- The Michigan Daily - Friday, March 27, 1998
Federal charges sought in shootings
AROUND THE NATION
the Washington Post
WASHINGTON - Justice Department officials
ire scouring the U.S. criminal code to determine
whether the two boys arrested in the Jonesboro
;chool shooting might serve longer sentences if
'hey are tried under some sort of federal law.
Mitchell Johnson, 13, and Andrew Golden, 11,
ire too young under Arkansas law to be tried as
idults and thus face lengthy prison terms. The
)oys are being held on murder charges in the
,hooting of middle-school teacher and four stu-
Under the state's juvenile justice system, even
if convicted of murder, they are likely to be set
free when they turn 18.
"What we're doing is going through all the various
federal statutes to see what might be effective,"
Attorney General Janet Reno said yesterday at her
weekly news conference.
"At this point, with respect to both, they could be
charged under certain federal crimes as juveniles. The
question remains about how long the jurisdiction
might be continued and whether they could be
charged as adults," Reno said.
In most states, juveniles are often not sentenced
to a specific term but instead put under the juris-
diction of a court or a social service agency until
they reach a certain age or are declared rehabili-
Reno said Justice Department officials are work-
ing with Paula Casey, the U.S. Attorney in Little
Rock, and local prosecutors are trying to determine
whether prosecuting the boys as juveniles under
federal law would allow the boys to be jailed until
they are 21 years old, the maximum age that juve-
niles can be held.
Continued from Page 1.
student Julie Mayfield, one ofthe readers
from the Alpha Phi sorority.
The warm, sunny weather brought
many people to the Diag yesterday.
Some of the people passing by offered a
few minutes of their time to read some of
"The Holocaust is very real to me,"
said LSA senior Adam Schlifke. "My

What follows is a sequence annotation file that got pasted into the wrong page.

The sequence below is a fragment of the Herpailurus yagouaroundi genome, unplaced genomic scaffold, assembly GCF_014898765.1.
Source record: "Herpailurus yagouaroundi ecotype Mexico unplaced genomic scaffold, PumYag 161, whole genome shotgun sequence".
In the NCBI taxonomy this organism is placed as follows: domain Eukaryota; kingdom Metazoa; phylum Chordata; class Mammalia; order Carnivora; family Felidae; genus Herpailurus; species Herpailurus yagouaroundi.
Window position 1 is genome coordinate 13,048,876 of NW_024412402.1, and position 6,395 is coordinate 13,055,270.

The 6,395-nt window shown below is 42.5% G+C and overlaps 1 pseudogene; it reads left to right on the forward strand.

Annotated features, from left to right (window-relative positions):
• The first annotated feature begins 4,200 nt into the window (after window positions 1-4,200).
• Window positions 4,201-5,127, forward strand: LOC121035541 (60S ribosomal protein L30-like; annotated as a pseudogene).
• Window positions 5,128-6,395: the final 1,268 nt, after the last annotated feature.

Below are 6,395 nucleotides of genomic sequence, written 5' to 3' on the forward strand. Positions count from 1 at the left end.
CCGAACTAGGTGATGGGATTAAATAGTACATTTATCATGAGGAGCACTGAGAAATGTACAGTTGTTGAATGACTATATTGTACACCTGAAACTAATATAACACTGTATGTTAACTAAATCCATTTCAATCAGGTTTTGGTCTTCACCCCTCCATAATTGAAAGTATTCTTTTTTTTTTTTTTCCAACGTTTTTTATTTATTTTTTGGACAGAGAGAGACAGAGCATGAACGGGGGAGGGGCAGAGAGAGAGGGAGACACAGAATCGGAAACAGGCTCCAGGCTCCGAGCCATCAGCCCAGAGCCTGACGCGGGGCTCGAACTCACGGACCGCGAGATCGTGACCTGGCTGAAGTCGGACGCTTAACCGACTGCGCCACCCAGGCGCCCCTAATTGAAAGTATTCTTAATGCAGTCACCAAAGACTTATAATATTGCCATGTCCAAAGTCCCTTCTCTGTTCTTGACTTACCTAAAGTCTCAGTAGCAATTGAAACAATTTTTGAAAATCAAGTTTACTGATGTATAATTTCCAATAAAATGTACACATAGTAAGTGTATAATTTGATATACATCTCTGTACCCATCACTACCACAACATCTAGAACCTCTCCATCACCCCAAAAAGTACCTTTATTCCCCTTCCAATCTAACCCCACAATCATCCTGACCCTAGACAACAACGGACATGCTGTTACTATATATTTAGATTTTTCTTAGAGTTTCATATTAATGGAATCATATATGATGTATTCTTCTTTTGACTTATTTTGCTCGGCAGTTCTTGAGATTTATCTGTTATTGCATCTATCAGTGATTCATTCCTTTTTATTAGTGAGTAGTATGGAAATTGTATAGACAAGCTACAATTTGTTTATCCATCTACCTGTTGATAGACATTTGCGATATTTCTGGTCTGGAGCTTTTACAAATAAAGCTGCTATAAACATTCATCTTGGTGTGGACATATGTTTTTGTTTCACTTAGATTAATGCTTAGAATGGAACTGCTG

~ grandparents are both survivors. I like to
go to any Holocaust-related event that I
The planning committee worked
with Hillel and raised funds for the
event through various sponsors and
The list of names was compiled by the
Holocaust Memorial Museum in Israel,
Billing records surface in Foster's attic
WASHINGTON - In a bizarre discovery in the late Vincent Foster's att
Whitewater prosecutors have landed a second set of Hillary Rodham Clintoi
once-elusive law firm billing records, lawyers said yesterday.
The records have fewer handwritten notations and fewer pages but genera
contain the same information as the set belatedly found in the White House
1996, the lawyers said.
Nonetheless, the documents have become a fresh line of inquiry for grand
questioning in Arkansas, where prosecutors are pressing to wrap up their inves
gation of the first lady's legal work for a failed savings and loan owned by 1
Whitewater business partner.
"You're sitting in the grand jury and the prosecutors read you an entry abc
Mrs. Clinton from one set of billing records, question you about it, then they pi
up the other set and read other entries about other meetings," said one recent gra
jury witness who spoke only on condition of anonymity.
Prosecutors are trying to determine if Clinton, while a private Arkansas attorni
assisted a series of fraudulent S&L land transactions in the mid-1980s carried c
by her business partner, the late James McDougal. They're also investigati
whether she lied about her work under oath or tried to conceal documents i
Whitewater investigation that began during her husband's presidency.
for tall term 1998 is
MONDAY, MARCH 30,
10:00 a.m. to
2:00 p.m. in
1 024i Tisch Hall.
New policy to alter
WASHINGTON - The Clinton
administration yesterday announced a
far-reaching new policy on organ trans-
plantation, aiming to ensure that organs
go to the sickest patients first, regardless
of where they live.
The current system, a patchwork of
regional plans, more often than not
favors patients by geography rather
than medical necessity, said officials
from the Department of Health and
"This is about living or dying,"
Health and Human Services Secretary
Donna Shalala told reporters at a brief-
ing. "This is about where you happen to
live affecting whether you live or die.
People are dying unnecessarily - not
because they don't have health insur-
ance, not because they don't have
access to care, but because of where
they happen to live. We need a level